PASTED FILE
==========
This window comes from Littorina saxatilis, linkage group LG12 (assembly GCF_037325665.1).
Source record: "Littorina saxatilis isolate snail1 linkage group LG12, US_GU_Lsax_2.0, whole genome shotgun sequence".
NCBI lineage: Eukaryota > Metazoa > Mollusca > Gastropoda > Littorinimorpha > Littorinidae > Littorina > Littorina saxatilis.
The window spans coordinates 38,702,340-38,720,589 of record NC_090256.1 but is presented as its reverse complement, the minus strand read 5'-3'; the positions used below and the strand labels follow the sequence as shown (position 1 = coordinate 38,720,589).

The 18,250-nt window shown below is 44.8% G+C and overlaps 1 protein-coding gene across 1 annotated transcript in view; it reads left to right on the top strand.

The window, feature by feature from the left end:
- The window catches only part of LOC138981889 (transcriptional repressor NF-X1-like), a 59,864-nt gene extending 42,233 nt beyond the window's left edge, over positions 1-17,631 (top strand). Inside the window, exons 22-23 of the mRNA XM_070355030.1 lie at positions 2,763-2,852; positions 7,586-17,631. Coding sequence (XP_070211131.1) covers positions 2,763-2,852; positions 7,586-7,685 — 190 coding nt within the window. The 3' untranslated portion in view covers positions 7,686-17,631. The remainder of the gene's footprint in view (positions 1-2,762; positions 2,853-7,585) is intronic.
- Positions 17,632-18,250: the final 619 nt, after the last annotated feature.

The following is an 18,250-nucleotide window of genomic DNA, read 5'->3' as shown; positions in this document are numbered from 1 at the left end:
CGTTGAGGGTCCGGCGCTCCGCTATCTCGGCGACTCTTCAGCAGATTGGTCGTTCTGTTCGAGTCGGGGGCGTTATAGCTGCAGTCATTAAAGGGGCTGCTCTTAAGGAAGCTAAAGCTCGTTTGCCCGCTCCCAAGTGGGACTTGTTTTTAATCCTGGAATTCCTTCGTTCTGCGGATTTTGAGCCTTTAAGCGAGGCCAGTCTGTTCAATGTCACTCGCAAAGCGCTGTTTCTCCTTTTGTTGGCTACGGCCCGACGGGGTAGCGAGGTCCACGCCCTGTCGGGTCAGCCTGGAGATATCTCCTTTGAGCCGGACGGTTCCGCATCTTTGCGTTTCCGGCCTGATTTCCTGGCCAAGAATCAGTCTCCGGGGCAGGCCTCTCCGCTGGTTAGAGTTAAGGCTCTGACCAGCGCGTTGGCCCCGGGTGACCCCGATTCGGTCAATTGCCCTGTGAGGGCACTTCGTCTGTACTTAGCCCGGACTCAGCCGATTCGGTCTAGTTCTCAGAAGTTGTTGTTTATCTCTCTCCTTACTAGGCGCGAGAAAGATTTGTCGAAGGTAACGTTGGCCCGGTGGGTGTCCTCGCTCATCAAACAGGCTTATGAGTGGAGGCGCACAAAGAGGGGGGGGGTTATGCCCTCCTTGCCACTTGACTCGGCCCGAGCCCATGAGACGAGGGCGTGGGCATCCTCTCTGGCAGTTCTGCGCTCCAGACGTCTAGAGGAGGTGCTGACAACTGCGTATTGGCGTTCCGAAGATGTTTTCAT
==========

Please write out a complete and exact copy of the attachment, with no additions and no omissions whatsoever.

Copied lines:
This window comes from Littorina saxatilis, linkage group LG12 (assembly GCF_037325665.1).
Source record: "Littorina saxatilis isolate snail1 linkage group LG12, US_GU_Lsax_2.0, whole genome shotgun sequence".
NCBI lineage: Eukaryota > Metazoa > Mollusca > Gastropoda > Littorinimorpha > Littorinidae > Littorina > Littorina saxatilis.
The window spans coordinates 38,702,340-38,720,589 of record NC_090256.1 but is presented as its reverse complement, the minus strand read 5'-3'; the positions used below and the strand labels follow the sequence as shown (position 1 = coordinate 38,720,589).

The 18,250-nt window shown below is 44.8% G+C and overlaps 1 protein-coding gene across 1 annotated transcript in view; it reads left to right on the top strand.

The window, feature by feature from the left end:
- The window catches only part of LOC138981889 (transcriptional repressor NF-X1-like), a 59,864-nt gene extending 42,233 nt beyond the window's left edge, over positions 1-17,631 (top strand). Inside the window, exons 22-23 of the mRNA XM_070355030.1 lie at positions 2,763-2,852; positions 7,586-17,631. Coding sequence (XP_070211131.1) covers positions 2,763-2,852; positions 7,586-7,685 — 190 coding nt within the window. The 3' untranslated portion in view covers positions 7,686-17,631. The remainder of the gene's footprint in view (positions 1-2,762; positions 2,853-7,585) is intronic.
- Positions 17,632-18,250: the final 619 nt, after the last annotated feature.

The following is an 18,250-nucleotide window of genomic DNA, read 5'->3' as shown; positions in this document are numbered from 1 at the left end:
CGTTGAGGGTCCGGCGCTCCGCTATCTCGGCGACTCTTCAGCAGATTGGTCGTTCTGTTCGAGTCGGGGGCGTTATAGCTGCAGTCATTAAAGGGGCTGCTCTTAAGGAAGCTAAAGCTCGTTTGCCCGCTCCCAAGTGGGACTTGTTTTTAATCCTGGAATTCCTTCGTTCTGCGGATTTTGAGCCTTTAAGCGAGGCCAGTCTGTTCAATGTCACTCGCAAAGCGCTGTTTCTCCTTTTGTTGGCTACGGCCCGACGGGGTAGCGAGGTCCACGCCCTGTCGGGTCAGCCTGGAGATATCTCCTTTGAGCCGGACGGTTCCGCATCTTTGCGTTTCCGGCCTGATTTCCTGGCCAAGAATCAGTCTCCGGGGCAGGCCTCTCCGCTGGTTAGAGTTAAGGCTCTGACCAGCGCGTTGGCCCCGGGTGACCCCGATTCGGTCAATTGCCCTGTGAGGGCACTTCGTCTGTACTTAGCCCGGACTCAGCCGATTCGGTCTAGTTCTCAGAAGTTGTTGTTTATCTCTCTCCTTACTAGGCGCGAGAAAGATTTGTCGAAGGTAACGTTGGCCCGGTGGGTGTCCTCGCTCATCAAACAGGCTTATGAGTGGAGGCGCACAAAGAGGGGGGGGGTTATGCCCTCCTTGCCACTTGACTCGGCCCGAGCCCATGAGACGAGGGCGTGGGCATCCTCTCTGGCAGTTCTGCGCTCCAGACGTCTAGAGGAGGTGCTGACAACTGCGTATTGGCGTTCCGAAGATGTTTTCAT